The meaning of this anonymous three-part canción from the Cancionero musical de Palacio (late fifteenth - early sixteenth century) has remained an enigma to musicologists, undoubtedly due to its incomplete text. Writ, ten in Basque, with Castillian elements, it alludes, in a somewhat vulgar manner, to a man born in Artajona. It may well have been a tavern song, the sort sung by soldiers.The first two lines are sung as the opening, internal, and closing refrains. [Sec text enclosed.]
4. La tricotea Samartín la vea (1:52)
This anonymous three-part canción is also from the Cancionero musical de Palacio mentioned above. It is clearly a drinking song, for it mentions the wineskin and the full bottle, and ends with a brag: "I am a monarch of great nobility... Lady, for love... Lady, I would see you." The text, though mostly gibberish, contains a smattering of Italian,Catalan, and Castillian. Other versions of La tricotea exist in French.
5. Pajarito, pajarito (2:13)
This Castillian folksong is widely known. The theme of the "little bird" as a personification of the singer's beloved is common through-out Spain and Latin America. It may also be sung as a lullaby (canción de cuna).
6. Isabel, perdiste la tu faxa (1:44)
This canción by Alonso de Mudarra (d. 1580) appears in the third book of his Tres libros de música en cifras para vihuela (Seville, 1546). The settings in the third book, containing all of Mudarra's vocal works with vihuela accompaniment, are among the best of the accompanied solo songs of the High Renaissance. Mudarra's accompaniment is highly contrapuntal. The song begins with an instrumental introduction and is replete with interludes.
7. Fantasía no. 10 (1:54)
Mudarra's Tres libros de música... represents one of seven major Spanish publications of sixteenth-century vihuela music. Vihuela is a generic term for various stringed instruments of the lute type. One such is the vihuela de mano, an instrument whose six double-course strings of gut are plucked by the fingers. Tuned like the lute, the vihuela resembles it in tone owing to the lightly strung strings. The vihuela was employed mainly in Spain, where it played a prominent role in courtly society. The Fantasía no. 10 carries the title Fantasia que contrahaze la harpa en la manera de Ludovico ("a fantasia that imitates the harp in the manner of Ludovico"). Ludovico was employed as a harpist at the court of King Ferdinand in the early sixteenth century.
8. Scalerica de oro (3:28)
This Sephardic wedding song is a precious example from the Judeo-Spanish song repertoire of the eastern Mediterranean, particularly, Salonika. The oral tradition of this area has been preserved by Lion Algazi in his Chants Sephardis (Paris, 1958). Although it is difficult to trace either the text or tune to the pre-expulsion era of the Spanish Jews, i.e., before 1492, the song is thought to date from that time. The vigorous field research undertaken in the past two decades within Sephardic communities from the eastern and western Mediterranean has yielded a rich harvest of liturgical and secular songs that will ultimately provide the basis for a detailed Study of the Jewish poetic and musical traditions of the Iberian Peninsula.
SIDE B (19:17)
1. Quen a a Virgen Santa & Muit amar devemos (2:03)
The instrumental renditions of these two cantigas, the triple-meter Quen a a Virgen Santa and the duple-meter Muit amar devemos, arc reminiscent of early paired dances. These are but two musical gems from Spain's most cherished collection, Las Cantigas de Santa Maria (thirteenth century), comprising 427 monophonic songs, mainly in virelai form, compiled under the patronage of King Alfonso X, the Learned (1252-1284).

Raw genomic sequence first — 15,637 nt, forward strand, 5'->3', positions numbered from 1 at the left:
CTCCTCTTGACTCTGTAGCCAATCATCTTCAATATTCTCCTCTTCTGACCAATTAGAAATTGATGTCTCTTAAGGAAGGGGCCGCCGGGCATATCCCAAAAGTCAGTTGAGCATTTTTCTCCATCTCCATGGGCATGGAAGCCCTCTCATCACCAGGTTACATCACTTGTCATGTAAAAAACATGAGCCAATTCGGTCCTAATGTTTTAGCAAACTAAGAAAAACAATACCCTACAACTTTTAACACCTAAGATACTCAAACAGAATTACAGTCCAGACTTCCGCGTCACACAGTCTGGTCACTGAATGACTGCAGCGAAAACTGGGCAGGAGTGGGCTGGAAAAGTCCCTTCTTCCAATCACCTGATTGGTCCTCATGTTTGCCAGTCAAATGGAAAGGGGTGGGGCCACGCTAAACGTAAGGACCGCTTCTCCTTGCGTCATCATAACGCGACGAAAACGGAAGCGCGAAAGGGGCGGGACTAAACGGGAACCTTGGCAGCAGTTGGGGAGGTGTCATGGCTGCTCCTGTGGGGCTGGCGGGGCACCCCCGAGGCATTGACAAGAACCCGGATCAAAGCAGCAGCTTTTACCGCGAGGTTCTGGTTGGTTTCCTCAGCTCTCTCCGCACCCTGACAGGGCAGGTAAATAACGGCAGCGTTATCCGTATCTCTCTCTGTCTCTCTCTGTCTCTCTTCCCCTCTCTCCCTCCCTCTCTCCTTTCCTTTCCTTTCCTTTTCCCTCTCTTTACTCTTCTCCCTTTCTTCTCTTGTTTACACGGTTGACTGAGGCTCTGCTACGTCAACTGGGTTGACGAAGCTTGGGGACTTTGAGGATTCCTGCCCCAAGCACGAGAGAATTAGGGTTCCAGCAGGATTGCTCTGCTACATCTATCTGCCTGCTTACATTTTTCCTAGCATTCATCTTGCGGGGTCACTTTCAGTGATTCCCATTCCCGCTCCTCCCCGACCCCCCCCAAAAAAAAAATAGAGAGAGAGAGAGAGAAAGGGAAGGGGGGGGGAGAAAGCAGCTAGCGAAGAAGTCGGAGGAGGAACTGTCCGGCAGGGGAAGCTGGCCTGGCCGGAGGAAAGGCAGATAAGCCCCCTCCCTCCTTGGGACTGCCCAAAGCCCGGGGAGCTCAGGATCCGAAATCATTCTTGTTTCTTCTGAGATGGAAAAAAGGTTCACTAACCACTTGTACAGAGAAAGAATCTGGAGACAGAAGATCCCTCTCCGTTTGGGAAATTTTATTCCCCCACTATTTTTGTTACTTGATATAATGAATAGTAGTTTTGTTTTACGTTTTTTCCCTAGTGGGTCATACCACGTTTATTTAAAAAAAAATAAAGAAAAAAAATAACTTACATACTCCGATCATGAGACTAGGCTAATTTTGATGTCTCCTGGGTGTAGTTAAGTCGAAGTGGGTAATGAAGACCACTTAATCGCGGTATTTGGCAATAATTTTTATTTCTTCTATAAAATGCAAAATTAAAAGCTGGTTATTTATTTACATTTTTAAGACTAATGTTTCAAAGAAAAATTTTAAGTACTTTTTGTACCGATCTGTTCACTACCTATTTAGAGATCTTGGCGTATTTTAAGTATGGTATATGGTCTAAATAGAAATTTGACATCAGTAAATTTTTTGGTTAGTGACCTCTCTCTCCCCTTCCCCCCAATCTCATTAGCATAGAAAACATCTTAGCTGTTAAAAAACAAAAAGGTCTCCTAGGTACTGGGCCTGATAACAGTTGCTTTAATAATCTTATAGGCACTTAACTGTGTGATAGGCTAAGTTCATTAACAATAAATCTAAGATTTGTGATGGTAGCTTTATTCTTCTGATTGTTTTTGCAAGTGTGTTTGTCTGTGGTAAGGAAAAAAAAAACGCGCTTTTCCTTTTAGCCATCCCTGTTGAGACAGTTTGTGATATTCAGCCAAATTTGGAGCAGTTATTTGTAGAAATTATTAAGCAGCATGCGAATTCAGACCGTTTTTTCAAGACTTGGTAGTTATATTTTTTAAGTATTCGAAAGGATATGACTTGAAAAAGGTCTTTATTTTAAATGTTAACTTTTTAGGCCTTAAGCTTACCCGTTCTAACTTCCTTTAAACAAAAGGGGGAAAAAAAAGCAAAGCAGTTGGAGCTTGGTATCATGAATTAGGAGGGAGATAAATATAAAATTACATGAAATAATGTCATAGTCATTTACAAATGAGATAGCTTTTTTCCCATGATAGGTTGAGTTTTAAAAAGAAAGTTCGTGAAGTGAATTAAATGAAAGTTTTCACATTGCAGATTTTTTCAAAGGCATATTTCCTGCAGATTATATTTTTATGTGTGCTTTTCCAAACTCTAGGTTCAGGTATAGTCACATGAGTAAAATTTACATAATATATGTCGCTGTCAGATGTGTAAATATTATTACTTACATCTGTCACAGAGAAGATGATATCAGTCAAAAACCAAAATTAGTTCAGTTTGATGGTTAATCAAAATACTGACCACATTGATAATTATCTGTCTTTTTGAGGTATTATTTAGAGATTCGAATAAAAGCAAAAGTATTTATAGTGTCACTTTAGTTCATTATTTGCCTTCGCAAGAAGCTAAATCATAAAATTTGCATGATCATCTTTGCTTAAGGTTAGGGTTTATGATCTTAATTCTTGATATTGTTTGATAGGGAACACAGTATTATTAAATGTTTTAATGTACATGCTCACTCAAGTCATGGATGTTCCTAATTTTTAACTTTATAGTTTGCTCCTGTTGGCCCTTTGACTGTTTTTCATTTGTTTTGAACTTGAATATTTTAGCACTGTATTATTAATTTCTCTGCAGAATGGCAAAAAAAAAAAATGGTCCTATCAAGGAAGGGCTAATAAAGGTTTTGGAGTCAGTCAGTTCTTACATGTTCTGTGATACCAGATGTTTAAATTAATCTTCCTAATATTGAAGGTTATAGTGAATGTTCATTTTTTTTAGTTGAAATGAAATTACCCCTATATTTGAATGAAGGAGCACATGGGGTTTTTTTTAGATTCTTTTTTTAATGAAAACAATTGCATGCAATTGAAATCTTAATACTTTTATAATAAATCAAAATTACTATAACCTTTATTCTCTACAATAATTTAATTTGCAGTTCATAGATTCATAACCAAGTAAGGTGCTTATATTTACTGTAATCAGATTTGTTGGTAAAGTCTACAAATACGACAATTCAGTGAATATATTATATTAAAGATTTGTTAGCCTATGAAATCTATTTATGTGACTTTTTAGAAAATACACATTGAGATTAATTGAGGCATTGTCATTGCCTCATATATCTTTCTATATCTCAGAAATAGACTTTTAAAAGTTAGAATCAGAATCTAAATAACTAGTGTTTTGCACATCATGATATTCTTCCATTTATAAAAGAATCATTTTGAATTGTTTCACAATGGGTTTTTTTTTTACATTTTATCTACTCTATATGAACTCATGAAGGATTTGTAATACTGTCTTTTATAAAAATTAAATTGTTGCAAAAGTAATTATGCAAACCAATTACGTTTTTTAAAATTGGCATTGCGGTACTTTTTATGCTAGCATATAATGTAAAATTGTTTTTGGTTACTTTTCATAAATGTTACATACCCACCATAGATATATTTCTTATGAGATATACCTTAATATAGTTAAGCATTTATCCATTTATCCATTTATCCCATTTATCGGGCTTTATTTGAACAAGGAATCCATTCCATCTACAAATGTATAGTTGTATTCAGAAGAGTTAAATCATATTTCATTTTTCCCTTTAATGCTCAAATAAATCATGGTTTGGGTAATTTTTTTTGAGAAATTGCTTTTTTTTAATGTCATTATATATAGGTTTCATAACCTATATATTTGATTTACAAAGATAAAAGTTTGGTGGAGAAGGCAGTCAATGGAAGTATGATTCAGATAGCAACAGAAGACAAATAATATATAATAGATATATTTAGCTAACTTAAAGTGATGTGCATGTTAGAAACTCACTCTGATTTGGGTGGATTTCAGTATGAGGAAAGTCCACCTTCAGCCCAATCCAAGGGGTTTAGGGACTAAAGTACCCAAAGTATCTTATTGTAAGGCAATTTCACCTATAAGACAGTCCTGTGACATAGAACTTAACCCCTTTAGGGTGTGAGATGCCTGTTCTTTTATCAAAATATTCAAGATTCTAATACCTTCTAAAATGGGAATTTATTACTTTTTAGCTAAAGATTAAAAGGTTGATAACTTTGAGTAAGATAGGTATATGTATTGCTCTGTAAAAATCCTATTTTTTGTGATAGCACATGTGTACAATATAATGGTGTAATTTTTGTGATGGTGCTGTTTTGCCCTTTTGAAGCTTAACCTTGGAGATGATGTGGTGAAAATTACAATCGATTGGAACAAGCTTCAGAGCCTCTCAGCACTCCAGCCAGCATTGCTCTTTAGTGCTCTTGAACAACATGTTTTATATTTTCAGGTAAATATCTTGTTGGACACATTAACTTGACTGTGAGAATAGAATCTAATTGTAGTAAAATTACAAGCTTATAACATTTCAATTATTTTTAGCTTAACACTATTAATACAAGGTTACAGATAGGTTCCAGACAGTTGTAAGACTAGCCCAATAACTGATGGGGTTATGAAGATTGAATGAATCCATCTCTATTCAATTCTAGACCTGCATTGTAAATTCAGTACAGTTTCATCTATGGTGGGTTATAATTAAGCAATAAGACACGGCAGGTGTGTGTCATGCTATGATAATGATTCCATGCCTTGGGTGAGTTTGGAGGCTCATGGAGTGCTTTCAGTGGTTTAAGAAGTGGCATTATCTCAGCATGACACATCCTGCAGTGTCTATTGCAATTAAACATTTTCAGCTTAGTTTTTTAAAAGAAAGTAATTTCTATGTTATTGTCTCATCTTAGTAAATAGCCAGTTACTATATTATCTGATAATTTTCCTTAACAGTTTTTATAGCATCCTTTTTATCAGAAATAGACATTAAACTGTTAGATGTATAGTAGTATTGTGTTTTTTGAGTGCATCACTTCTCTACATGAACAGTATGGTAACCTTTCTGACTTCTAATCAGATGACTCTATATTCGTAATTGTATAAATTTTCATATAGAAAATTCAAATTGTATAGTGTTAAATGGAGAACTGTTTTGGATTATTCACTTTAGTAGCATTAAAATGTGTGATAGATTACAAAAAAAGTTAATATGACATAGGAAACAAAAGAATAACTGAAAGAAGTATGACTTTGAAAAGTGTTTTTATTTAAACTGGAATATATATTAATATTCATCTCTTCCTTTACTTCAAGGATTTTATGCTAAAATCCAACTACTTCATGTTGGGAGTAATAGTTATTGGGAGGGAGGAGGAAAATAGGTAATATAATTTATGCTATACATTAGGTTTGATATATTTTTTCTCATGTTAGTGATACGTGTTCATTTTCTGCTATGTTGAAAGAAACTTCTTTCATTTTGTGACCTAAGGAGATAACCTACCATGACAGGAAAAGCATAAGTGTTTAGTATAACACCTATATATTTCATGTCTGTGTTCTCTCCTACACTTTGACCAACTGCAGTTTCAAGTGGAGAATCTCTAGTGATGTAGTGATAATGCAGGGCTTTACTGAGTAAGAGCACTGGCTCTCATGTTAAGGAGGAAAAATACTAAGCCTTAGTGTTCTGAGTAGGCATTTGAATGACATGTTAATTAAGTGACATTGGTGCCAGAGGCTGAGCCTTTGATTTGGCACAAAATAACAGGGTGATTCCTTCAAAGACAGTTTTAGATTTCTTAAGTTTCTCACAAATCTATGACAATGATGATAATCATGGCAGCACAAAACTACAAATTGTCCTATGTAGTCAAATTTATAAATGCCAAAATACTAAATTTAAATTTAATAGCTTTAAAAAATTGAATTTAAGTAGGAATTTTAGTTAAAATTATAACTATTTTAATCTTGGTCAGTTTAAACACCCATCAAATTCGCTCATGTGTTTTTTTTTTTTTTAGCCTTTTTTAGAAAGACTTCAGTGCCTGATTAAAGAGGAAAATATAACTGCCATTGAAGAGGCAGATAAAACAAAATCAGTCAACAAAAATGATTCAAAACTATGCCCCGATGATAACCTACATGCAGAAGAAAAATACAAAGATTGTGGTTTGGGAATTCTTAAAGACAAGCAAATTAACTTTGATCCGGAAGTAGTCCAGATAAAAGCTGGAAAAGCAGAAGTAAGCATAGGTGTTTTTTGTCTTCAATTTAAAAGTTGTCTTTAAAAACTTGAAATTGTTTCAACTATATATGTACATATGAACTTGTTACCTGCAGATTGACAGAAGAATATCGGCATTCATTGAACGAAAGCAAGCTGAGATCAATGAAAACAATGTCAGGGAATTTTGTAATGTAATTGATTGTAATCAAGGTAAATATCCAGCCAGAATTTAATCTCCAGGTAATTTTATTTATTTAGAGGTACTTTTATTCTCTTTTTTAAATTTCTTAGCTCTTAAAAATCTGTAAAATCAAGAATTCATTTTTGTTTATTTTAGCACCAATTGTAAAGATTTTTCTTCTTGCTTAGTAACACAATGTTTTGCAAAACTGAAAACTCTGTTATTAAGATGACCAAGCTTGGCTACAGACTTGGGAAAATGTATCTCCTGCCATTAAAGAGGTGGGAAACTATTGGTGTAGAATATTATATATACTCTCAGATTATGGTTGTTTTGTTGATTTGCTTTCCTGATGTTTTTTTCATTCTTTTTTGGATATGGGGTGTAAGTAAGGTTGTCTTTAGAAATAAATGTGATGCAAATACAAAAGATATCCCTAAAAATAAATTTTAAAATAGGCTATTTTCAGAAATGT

2. La loba parda & La loba merina (3:10)
Two versions of the rustic Castillian ballad of the she-wolf are combined, one spoken, the other sung. The ballad represents a classic confrontation between man and beast, trading taunts and testing each other's courage.
3. Ay, que ya viene Dios (2:09)
The soleá (pl. soleares) is a gypsified version of soledad ("solitude"). As a genre of song, the soleá plays a central role in flamenco, and the soleares are, in fact, considered to be the backbone of all the flamenco sub-genres. The instrumental version attempts to capture the essence of an intensely dramatic text, the spontaneous outpouring of a singer's emotions. The text from Felipe Pedrell Cancionero musical popular español (Barcelona, 1958), is as follows:
¡Ay, que ya viene Dios,
que ya viene Dios!
la mare é mi arma,
la mare é mi arma.
¡ Jincarse é roiyas,
que ya viene Dios!
4. Niña y viña (1:34)
The anonymous three-part Niña y viña is among the ninety-five musical settings in the Cancionero musical de Colombina (fifteenth century). All range in style from elaborate polyphonic to simple homophonic settings, much like the Cancionero musical de Palacio.
5. La pobre mora (3:11)
The cave encountered in this folksong can still be seen on the road from Portillo to Cuéllar in Castile. The group learned this song from Sra. Julia Sanz Vaca de Capa of Arganda del Rey, in the southern part of the province of Madrid, who played in this cave as a child.
6. Si la noche haze escura (2:56)
According to Jesús Bal y Gay, this three-part villancico is the pearl of the Cancionero de Upsala, which was discovered in the library of the renowned medieval university in Sweden. The Cancionero, printed in Venice in 1556, contains fifty-four villancicos of two to five voices.
7. Ay, linda amiga (2:27)
This sad love song is of unknown origin. It was given as a gift to the group by the choirmaster in Cardona, in the northwestern part of the province of Barcelona.
8. Falalalanlera (1:47)
This anonymous four-part villancico from the Cancionero de Upsala bears traits closely akin to works by Juan del Encina. In fact, it could be a twin to Encina's villancico Yo soy desposado. The text, which describes the Lenten exploits of a shepherd, shares the tune with the well-known Christmas villancico, Riu riu chiu ( no. 46), from the same cancionero. In this rendition, only the first and third stanzas are sung.
— Dr. Israel J. Katz, York College and Graduate Center, C U N Y